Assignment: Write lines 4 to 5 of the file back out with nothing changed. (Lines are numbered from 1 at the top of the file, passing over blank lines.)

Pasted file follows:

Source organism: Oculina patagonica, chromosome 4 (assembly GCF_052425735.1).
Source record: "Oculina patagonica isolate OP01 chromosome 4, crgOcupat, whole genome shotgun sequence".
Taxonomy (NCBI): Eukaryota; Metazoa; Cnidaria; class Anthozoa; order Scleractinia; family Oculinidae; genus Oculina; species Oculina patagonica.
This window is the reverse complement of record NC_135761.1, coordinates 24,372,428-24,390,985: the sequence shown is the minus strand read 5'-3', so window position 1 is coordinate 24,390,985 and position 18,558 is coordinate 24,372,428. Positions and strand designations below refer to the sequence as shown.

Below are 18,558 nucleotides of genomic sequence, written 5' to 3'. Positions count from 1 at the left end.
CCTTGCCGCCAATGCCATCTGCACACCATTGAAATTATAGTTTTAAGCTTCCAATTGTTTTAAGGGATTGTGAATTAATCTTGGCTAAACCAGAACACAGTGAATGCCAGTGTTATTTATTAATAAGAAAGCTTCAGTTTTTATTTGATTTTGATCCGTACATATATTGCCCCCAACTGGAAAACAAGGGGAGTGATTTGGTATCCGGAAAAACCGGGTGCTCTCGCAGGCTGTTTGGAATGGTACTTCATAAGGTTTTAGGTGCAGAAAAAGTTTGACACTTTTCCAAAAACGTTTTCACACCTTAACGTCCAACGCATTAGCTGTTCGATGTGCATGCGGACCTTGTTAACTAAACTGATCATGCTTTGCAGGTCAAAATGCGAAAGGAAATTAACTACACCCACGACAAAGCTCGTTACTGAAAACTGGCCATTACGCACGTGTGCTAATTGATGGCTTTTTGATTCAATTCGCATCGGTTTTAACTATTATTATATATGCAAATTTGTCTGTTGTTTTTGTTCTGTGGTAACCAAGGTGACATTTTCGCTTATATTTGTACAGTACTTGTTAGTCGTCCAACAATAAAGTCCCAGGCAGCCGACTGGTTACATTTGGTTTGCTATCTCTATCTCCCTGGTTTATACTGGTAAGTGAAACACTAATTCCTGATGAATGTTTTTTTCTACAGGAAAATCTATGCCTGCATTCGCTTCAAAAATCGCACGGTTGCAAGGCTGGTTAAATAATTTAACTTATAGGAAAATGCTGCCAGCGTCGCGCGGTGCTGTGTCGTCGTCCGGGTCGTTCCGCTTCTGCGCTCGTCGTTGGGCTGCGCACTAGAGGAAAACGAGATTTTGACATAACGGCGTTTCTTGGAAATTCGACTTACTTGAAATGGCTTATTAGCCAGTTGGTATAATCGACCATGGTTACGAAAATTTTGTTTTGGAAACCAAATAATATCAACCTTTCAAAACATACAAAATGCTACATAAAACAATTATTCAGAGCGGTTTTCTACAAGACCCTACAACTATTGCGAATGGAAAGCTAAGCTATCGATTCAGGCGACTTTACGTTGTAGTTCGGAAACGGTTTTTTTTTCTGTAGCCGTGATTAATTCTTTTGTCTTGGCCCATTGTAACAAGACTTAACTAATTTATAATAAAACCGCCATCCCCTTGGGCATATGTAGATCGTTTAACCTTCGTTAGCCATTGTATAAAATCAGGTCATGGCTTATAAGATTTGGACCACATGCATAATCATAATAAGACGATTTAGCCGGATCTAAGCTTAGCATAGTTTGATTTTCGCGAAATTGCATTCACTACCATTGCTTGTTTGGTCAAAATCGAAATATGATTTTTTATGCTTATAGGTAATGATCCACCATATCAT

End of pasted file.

This window is the reverse complement of record NC_135761.1, coordinates 24,372,428-24,390,985: the sequence shown is the minus strand read 5'-3', so window position 1 is coordinate 24,390,985 and position 18,558 is coordinate 24,372,428. Positions and strand designations below refer to the sequence as shown.

Below are 18,558 nucleotides of genomic sequence, written 5' to 3'. Positions count from 1 at the left end.